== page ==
Ugh, Can I Just Not Go (to Conferences)

by | Apr 2, 2024 | shitposts | 0 comments

Like clockwork, professionals flock to conferences every year, enticed by the siren song of networking and the lure of industry insights. Yet, time and again, we show up and meet an all-too-familiar scene: a barrage of sales pitches thinly veiled as presentations and “networking opportunities” that often feel more like speed dating for professionals.

Not to be pointed, but as I attended Adobe Summit (digitally) the other week, what unfolded was an onslaught of relentless product promotion, where each session and keynote served as sales pitches rather than knowledge building for digital marketing. It’s mostly my fault, as this isn’t my first time attending Summit, but you just want to see how the industry is moving, not the next cool workflow in Marketo or Adobe Experience Cloud.

To be fair, it’s not just Adobe. Other conferences I’ve attended, from The Financial Brand Forum to the ABA Marketing Conference, the pattern repeats: pay to attend, spend the time listening to sales pitches.

I can’t help but question the return on investment. The monetary and time-wise costs are steep, and the yield is often disappointing. It’s like buying a ticket to an art exhibit only to find the walls plastered with advertisements. Not even good ones, just those old GoDaddy commercials.

Yet, there are moments of redemption. Occasionally, a speaker transcends the commercial clamor, offering a sliver of the promised insight. These instances are memorable, not for their rarity but for their ability to cut through the din, offering a glimpse into what conferences could be if the focus shifted back to genuine knowledge sharing. It’s like when you accidentally sign up for an adjunct professor in college who actually engages in the topic they’re educating. Refreshing.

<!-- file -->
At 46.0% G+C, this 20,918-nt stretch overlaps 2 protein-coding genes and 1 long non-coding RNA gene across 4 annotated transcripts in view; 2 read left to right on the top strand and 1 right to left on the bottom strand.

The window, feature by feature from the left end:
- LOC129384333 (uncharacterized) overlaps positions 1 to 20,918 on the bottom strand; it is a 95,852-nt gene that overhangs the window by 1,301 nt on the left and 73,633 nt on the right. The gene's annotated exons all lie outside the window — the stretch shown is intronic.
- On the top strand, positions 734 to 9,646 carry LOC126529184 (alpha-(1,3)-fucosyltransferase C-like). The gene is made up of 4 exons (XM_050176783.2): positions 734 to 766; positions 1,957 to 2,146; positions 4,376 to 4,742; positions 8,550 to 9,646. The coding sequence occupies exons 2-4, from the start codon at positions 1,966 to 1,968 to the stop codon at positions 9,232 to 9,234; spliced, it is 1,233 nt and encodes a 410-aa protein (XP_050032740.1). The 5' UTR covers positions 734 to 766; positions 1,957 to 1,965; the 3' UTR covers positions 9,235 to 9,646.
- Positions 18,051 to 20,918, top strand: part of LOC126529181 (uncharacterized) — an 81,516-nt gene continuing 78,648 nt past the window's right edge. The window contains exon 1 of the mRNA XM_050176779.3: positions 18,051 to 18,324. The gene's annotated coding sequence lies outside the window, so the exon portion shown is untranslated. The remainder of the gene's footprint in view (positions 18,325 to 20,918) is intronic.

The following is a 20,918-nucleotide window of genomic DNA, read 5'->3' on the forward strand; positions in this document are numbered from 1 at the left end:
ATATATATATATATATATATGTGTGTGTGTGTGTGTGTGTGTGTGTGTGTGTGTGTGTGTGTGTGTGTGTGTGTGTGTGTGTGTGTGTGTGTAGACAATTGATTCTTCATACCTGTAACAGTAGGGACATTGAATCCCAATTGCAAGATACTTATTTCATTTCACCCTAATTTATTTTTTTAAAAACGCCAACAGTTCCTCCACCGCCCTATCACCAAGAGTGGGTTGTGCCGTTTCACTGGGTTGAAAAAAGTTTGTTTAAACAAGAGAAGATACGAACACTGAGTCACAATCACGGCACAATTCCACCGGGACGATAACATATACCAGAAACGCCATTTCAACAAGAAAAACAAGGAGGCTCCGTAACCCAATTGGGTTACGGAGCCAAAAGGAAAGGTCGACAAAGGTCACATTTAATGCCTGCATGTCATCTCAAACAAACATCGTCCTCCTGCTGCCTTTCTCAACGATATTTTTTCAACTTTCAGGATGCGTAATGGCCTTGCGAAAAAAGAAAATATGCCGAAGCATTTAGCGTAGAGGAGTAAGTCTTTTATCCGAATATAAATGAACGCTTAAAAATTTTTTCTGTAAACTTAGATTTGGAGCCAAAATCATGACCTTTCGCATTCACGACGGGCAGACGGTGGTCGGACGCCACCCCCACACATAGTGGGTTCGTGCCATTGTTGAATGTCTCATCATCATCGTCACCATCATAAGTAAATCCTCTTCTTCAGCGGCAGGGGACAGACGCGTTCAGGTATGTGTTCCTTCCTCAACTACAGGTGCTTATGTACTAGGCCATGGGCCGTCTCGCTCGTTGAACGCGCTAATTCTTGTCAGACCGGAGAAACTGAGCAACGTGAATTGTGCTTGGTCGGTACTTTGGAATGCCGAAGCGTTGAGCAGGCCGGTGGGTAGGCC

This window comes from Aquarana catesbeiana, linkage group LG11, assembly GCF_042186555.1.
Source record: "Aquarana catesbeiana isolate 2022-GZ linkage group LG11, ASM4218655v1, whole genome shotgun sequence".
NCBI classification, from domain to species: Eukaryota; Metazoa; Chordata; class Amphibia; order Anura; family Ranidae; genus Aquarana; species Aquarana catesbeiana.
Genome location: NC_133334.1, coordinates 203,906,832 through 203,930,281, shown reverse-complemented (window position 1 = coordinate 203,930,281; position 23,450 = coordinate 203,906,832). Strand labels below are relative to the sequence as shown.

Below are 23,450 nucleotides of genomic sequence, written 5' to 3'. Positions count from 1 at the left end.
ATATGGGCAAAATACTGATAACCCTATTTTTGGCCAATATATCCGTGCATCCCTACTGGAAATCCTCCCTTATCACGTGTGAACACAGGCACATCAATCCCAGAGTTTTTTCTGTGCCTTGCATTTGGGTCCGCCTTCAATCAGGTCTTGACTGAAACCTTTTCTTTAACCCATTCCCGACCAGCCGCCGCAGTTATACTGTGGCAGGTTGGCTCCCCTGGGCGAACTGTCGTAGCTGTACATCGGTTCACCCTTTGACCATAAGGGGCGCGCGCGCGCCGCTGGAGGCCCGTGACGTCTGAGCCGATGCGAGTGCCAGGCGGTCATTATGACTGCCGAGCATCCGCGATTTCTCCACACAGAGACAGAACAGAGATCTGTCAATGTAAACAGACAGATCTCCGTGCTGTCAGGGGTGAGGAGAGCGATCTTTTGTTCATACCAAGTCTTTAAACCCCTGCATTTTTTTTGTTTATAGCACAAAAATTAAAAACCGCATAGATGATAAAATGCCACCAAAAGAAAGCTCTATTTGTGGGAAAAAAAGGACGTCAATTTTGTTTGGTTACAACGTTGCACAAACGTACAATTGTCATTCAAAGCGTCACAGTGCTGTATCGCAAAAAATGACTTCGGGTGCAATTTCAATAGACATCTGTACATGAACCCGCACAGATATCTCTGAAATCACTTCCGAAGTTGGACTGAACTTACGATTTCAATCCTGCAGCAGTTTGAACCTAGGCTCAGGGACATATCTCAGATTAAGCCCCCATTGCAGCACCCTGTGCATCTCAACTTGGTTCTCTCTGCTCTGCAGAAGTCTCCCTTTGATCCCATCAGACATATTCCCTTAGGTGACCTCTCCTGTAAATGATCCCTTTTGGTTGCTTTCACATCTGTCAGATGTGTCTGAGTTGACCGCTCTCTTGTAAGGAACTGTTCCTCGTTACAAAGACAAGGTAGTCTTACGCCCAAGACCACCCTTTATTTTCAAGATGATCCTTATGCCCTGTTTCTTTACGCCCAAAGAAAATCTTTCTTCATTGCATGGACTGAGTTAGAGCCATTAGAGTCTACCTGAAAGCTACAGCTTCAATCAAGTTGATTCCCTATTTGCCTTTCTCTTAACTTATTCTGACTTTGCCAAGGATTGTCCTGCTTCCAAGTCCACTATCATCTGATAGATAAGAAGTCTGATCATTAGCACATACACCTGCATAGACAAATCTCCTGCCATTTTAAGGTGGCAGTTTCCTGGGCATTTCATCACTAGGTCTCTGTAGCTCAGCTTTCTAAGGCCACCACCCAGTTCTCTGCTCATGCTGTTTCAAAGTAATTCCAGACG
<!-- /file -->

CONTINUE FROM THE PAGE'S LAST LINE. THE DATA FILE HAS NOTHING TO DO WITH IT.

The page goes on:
Networking, the purported crown jewel of the conference experience, similarly teeters on a fine line between valuable connection and mere transaction. Genuine interactions do occur, but they navigate a minefield of ulterior motives, with each exchange shadowed by the silent question: “What can you do for me?” And some of those interactions, like fine dining with vendors, just feel… icky?

These mixed experiences set the stage for a revelation I had while learning marketing automation from HubSpot Academy’s free online courses. Here, in stark contrast to Hubspot’s own Inbound Conference, is a bastion of focused, actionable learning – absent of the shadow of salesmanship. An excellent example of what’s possible when the primary focus is to educate, not to sell.

This juxtaposition between the often disappointing reality of conferences and the straightforward value of online learning casts a sharp light on the evolving professional development landscape. Why pay for travel, hotels, food and an over-hyped conference when you can learn as much or more… on YouTube….

So, what’s the path forward? For me, it involves a more discerning approach to conference selection, seeking out those rare events prioritizing substance over spectacle. Think SXSW over Salesforce’s Dreamforce. Valuing online learning platforms like HubSpot Academy, LinkedIn Learning and SkillShare, where upskilling isn’t overshadowed by a bunch of pushy salesmen.

The choice seems clear. Embrace the evolving landscape of learning, where value is measured not by the size of the crowd or the glitz of the venue but by the relevance and applicability of the content. I want to spend my time enhancing my skillset, not collecting business cards like wild Pokemon.

In the end, perhaps the future of conferences isn’t a question of format (virtual or in-person) but of intent. I remain hopeful for a shift toward authenticity, where the primary currency is knowledge, and the main transaction is learning. Until that day, I’ll stay skeptical and pessimistic about the value of traditional conferences.

I think I may not be alone in this. Am I crazy?

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